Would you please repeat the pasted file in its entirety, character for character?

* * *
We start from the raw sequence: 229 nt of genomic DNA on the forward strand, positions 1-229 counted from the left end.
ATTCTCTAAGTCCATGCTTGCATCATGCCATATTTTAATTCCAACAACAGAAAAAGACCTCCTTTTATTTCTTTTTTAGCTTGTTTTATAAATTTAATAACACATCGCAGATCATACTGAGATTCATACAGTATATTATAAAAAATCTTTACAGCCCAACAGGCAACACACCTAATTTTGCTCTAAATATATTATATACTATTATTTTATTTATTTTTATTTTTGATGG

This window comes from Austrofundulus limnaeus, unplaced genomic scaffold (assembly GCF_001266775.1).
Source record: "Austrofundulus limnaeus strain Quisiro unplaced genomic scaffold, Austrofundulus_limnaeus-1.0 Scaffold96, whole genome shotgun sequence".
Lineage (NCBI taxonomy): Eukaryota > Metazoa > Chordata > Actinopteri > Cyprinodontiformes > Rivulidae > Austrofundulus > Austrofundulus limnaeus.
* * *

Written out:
We start from the raw sequence: 229 nt of genomic DNA on the forward strand, positions 1-229 counted from the left end.
ATTCTCTAAGTCCATGCTTGCATCATGCCATATTTTAATTCCAACAACAGAAAAAGACCTCCTTTTATTTCTTTTTTAGCTTGTTTTATAAATTTAATAACACATCGCAGATCATACTGAGATTCATACAGTATATTATAAAAAATCTTTACAGCCCAACAGGCAACACACCTAATTTTGCTCTAAATATATTATATACTATTATTTTATTTATTTTTATTTTTGATGG

This window comes from Austrofundulus limnaeus, unplaced genomic scaffold (assembly GCF_001266775.1).
Source record: "Austrofundulus limnaeus strain Quisiro unplaced genomic scaffold, Austrofundulus_limnaeus-1.0 Scaffold96, whole genome shotgun sequence".
Lineage (NCBI taxonomy): Eukaryota > Metazoa > Chordata > Actinopteri > Cyprinodontiformes > Rivulidae > Austrofundulus > Austrofundulus limnaeus.